I once applied for a design position at a retail shoe company and I won’t forget that one focal question on the form: “What will you be doing in ten years?” I confidently (but naively) responded “running a business.”
I ended the day recounting my answers to my mom. Entirely unsuspicious, I didn’t realize I just encountered my first “real world” interrogation. “You were supposed to lie,” mom quipped, giving an advice with the best of intentions.
Welcome to The Matrix, Nikki, I told myself.
I realized just how crazy adults were: Ever since we stepped into school and church, we were always taught that lying was not only detestable, but evil; but it was a different story in the real world.
Lying was condoned to climb ladders. Once so simple-minded, it broke me. That sobering day, I was also convinced I would end up an entrepreneur. If that was the only road that led to living my truth, I promised I would never look back; knowing that someday, I would rewrite some rules. Integrity was something I deeply valued; I wasn’t going to lie about my dreams and principles to please indifferent corporations.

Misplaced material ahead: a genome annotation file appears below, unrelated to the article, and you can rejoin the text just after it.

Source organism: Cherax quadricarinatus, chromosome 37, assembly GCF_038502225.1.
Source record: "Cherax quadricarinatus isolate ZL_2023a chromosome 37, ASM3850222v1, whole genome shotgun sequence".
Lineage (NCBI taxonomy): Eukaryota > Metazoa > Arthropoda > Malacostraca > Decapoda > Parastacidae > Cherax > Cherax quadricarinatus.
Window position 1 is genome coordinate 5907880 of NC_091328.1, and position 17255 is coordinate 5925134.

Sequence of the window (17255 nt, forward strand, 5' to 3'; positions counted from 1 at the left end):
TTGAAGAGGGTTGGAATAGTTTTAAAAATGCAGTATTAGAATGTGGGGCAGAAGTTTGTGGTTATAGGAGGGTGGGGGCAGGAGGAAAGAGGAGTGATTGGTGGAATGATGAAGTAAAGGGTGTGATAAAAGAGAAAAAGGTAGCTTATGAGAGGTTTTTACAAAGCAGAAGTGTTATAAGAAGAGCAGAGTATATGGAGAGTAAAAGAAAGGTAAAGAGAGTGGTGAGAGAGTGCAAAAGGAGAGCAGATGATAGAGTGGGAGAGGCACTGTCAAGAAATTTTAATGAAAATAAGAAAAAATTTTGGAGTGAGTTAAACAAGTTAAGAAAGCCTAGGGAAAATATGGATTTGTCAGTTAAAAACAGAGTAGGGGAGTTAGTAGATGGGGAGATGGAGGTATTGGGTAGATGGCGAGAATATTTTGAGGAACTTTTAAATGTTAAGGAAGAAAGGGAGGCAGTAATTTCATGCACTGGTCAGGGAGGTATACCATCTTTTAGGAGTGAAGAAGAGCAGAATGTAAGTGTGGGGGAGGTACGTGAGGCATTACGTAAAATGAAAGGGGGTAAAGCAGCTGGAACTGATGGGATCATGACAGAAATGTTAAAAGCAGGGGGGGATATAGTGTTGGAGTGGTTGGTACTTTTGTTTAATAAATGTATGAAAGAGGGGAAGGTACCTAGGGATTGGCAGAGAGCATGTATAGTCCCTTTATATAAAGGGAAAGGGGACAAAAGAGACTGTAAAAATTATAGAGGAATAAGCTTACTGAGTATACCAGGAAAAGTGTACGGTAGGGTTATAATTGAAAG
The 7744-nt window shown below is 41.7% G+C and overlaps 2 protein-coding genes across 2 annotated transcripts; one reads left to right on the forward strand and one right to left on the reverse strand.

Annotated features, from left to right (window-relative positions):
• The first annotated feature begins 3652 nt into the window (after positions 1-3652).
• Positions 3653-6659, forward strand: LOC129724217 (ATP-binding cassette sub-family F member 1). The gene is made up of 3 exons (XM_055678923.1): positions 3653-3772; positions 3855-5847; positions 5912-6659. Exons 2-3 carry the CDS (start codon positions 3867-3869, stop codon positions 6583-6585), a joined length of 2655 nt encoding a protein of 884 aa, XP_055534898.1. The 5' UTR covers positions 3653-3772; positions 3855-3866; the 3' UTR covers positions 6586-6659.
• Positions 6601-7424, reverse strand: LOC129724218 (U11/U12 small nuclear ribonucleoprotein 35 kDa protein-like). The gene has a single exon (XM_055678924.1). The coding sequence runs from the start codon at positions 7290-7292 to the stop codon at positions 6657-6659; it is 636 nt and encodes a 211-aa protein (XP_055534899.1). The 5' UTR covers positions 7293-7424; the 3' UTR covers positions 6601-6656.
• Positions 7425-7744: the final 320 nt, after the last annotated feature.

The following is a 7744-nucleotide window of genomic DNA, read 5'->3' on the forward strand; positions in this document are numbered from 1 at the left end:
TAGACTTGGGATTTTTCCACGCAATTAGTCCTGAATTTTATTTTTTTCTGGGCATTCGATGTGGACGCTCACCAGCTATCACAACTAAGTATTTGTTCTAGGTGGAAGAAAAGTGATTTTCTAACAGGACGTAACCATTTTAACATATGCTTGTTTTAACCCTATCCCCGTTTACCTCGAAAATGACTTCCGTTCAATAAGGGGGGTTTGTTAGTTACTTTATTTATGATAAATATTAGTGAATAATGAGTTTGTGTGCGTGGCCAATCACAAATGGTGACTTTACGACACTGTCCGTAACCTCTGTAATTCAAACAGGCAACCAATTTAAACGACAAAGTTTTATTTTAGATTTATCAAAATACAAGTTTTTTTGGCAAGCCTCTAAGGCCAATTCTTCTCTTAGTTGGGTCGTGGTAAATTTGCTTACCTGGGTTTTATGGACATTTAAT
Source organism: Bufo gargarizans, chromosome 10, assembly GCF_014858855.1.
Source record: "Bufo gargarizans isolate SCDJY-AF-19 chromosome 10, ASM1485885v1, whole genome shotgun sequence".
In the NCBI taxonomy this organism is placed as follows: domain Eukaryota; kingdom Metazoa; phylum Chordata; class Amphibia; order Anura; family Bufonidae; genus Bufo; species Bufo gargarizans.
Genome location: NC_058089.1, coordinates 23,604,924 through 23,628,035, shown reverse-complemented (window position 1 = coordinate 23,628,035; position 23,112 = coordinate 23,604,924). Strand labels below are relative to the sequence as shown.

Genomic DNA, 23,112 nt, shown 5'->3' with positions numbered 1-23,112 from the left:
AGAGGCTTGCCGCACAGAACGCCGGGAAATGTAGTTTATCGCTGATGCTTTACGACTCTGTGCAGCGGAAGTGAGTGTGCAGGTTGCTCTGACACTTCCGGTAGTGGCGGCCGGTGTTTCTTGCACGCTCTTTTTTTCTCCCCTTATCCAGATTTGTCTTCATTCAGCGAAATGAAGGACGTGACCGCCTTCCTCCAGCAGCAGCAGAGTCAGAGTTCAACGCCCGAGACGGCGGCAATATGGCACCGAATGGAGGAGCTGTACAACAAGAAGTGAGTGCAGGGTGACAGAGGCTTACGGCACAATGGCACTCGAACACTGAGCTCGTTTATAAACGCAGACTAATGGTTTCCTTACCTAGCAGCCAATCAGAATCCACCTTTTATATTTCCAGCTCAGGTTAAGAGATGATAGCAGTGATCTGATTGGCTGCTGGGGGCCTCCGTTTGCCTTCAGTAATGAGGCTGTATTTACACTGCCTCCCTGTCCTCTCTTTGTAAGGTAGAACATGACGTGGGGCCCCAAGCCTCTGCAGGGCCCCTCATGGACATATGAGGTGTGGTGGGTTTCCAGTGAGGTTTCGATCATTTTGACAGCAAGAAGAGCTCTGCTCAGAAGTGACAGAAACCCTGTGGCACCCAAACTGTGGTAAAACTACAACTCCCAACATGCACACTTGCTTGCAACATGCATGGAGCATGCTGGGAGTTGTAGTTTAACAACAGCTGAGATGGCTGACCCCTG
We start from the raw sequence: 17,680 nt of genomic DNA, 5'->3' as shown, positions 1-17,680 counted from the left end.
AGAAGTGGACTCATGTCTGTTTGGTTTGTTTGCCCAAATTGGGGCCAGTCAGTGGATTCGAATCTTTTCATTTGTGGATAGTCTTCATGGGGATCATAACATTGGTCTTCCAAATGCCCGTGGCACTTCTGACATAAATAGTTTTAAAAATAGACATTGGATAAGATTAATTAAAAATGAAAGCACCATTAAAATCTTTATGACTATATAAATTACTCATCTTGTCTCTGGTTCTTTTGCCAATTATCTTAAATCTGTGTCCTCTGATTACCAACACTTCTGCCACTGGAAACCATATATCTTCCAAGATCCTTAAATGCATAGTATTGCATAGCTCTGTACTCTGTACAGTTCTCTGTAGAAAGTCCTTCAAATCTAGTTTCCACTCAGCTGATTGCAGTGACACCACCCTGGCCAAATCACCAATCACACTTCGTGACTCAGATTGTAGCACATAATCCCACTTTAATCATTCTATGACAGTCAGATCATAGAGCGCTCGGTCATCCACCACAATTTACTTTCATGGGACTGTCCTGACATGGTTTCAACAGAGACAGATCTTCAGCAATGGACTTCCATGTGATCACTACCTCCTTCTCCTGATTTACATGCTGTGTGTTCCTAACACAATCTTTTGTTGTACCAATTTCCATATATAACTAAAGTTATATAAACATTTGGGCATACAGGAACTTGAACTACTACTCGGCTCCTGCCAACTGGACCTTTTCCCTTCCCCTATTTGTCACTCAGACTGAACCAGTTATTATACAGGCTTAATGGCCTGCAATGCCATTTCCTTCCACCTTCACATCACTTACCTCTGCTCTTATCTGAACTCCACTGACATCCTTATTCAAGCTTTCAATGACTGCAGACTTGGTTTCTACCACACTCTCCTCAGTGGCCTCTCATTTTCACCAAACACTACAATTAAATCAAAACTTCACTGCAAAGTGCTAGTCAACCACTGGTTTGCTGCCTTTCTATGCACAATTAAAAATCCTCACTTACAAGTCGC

And so, this starry-eyed girl who couldn’t afford business school traded her books for a different sort of classroom: The streets. She understood that some of the most uncomfortable trains could lead her to the right station. Instead of complaining, she played the cards life dealt her with. She was strategic, even if that occasionally meant having others belittle her through a (cold) phone call or two.
I tried my hand at network marketing—to rack up cash for my buffer fund, to learn sales on the job, and to grow extremely callous against the severity of rejection. “A no means next,” such a crude business showed me.
The whole experience was humbling: Most of us had the best of intentions; a lot of us were motivated to do well for our loved ones. Everyone desperately wanted out of the rat race; this, I guess, presented itself as our most viable option. People did what they could—I don’t judge the hustlers.
Not long after, fate would have me a painter. Even if I completely disappeared from the art scene for a couple of years, a gallery offered to represent me. Still tremendously grateful for that sudden twist of advantage, the doors I believed would take years to unlock had magically swung open. That taught me that on any given day, a moment held the power to catapult us; and it could sling you forward, too. Tomorrow, literally anything could happen. I call it grace.